What can investors with a fully invested portfolio do?


Many investors have a dilemma right now.

Although they agree that now is a good time to buy stocks because of the market’s very attractive valuations, they cannot buy more because they are already fully invested. Meanwhile, some investors are sitting on losing positions, which are psychologically difficult to sell because it would mean cutting losses and losing hope of a recovery.

Instead of maintaining the status quo or just selling stocks to be in cash, investors facing these issues can choose to switch some of their positions to other stocks that can go up faster when the bull market returns.

Blue chip stocks that are part of the PSEi usually lead markets higher during recoveries because these stocks are prioritized by large institutional investors. The main reason why institutional investors like them is their liquidity, making them easier to buy and sell even for those with large portfolios. Only when large cap blue chip stocks become expensive do institutional investors rotate and buy less liquid second liners or smaller capitalized stocks.

As such, investors who own second liners or smaller cap stocks can switch these first to larger cap index names that are also trading at attractive valuations.

Another reason why investors should consider switching to larger cap index names is because most of them pay cash dividends. Right now, the average dividend yield of index stocks is around 2 percent to 3 percent. These dividends provide investors with some passive income making it easier for them to wait until market sentiment improves and the bull market returns.

Investors can also choose to switch some of their stocks into bonds. There are growing signs that the United States will enter a recession soon, which should push inflation lower and convince the Fed to finally pause and even cut interest rates.

Although interest rates could still go up in the near term, Philippine bond rates are already very high compared to their historical averages. In fact, the 10-year bond rate is now at 7.6 percent, which is only 40 basis points away from its 2018 peak of 8 percent, when inflation was also elevated.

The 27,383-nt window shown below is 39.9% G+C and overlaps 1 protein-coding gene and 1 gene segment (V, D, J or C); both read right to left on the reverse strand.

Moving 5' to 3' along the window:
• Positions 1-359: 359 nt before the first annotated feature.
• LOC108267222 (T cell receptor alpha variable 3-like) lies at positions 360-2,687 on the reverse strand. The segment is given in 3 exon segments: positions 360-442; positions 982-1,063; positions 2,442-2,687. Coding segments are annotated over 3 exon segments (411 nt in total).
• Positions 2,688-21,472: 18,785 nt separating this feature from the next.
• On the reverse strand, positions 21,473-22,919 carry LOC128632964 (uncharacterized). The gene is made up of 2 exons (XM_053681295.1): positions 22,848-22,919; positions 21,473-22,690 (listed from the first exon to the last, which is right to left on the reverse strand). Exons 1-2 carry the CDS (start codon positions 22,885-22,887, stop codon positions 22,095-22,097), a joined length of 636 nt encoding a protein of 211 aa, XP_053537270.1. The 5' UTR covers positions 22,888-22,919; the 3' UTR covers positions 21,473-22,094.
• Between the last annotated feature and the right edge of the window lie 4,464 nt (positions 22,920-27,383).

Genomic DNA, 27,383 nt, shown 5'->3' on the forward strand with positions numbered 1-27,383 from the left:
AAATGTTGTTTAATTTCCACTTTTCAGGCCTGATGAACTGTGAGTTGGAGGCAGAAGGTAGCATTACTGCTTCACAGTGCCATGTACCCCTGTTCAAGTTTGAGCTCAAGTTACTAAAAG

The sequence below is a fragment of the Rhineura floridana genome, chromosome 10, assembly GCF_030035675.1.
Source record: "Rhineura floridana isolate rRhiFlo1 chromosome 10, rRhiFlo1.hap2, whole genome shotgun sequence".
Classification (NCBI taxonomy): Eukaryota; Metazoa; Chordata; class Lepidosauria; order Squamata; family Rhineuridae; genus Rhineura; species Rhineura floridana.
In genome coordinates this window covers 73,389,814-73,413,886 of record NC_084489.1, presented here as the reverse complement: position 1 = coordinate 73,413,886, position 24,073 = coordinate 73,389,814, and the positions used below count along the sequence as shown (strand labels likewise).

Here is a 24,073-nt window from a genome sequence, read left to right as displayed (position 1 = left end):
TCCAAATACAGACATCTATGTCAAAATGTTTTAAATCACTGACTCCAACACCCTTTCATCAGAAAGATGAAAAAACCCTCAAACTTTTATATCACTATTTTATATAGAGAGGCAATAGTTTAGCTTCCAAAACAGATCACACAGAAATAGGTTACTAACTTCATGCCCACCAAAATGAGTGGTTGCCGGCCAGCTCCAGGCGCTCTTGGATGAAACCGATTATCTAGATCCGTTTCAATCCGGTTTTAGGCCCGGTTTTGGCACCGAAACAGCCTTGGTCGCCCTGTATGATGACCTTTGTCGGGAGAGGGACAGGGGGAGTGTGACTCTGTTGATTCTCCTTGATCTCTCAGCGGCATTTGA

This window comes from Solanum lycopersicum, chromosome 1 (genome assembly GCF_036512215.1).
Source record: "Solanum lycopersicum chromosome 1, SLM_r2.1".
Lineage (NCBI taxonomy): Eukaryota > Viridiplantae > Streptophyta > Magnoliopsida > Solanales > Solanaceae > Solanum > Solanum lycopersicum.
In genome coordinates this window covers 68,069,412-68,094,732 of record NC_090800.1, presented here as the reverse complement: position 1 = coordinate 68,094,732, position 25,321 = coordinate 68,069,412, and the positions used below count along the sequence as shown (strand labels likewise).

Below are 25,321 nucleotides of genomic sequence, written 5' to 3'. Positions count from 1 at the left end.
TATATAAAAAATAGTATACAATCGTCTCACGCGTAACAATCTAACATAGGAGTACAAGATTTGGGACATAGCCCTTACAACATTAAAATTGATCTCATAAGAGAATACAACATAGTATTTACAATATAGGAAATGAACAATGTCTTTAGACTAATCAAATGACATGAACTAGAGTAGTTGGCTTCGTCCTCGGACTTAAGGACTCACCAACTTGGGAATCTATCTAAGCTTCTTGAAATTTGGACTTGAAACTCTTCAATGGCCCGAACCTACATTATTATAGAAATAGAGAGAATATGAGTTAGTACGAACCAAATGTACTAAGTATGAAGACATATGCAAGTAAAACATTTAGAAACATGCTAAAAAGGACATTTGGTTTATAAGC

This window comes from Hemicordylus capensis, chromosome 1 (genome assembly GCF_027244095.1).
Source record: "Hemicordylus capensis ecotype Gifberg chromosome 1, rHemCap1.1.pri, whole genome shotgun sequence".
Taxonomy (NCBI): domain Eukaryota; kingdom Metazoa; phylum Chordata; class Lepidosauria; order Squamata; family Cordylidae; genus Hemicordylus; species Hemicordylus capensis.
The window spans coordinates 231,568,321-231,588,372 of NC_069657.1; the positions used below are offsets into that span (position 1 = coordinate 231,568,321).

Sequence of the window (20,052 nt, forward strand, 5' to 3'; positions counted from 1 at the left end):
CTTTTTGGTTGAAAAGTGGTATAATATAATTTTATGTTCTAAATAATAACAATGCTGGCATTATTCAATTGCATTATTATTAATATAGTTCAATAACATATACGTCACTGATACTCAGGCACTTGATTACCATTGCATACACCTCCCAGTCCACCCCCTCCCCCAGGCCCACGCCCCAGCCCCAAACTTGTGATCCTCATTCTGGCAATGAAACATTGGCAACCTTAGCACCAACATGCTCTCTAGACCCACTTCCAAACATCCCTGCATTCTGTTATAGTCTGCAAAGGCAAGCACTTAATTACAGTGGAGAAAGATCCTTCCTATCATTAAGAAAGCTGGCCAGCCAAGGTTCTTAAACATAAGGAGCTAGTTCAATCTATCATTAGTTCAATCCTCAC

In my opinion, the risk that interest rates will permanently stay above where they are right now is very minimal. Assuming that the 170 basis points historical average spread between the 10-year bond rate and the inflation rate is maintained, inflation would have stay above 5.9 percent for the 10-year bond rates to go above its current level.

This seems unlikely given central banks’ relentless approach in preventing inflation from spiraling upwards and signs that they are succeeding. For example, in the United States, the inflation rate has already peaked and is forecast to drop to 4.2 percent next year from 8.1 percent this year. Meanwhile, in the Philippines, the inflation rate is forecast to drop to 4.1 percent next year, and 3.2 percent the year after.

Moreover, bonds perform better compared to stocks during times of economic weakness as the resulting decline in consumption leads to lower inflation and interest rates. Lower inflation and interest rates automatically lead to higher bond prices, benefiting investors who bought bonds when yields were higher. The same cannot be said of stocks as companies’ profits are also at risk of going down when the economy weakens.

The only caveat to this strategy is that investors need a significant amount of money to buy bonds directly. However, those with less money can still participate in the performance of bonds indirectly by purchasing mutual funds or unit investment trust funds that invest in bonds.

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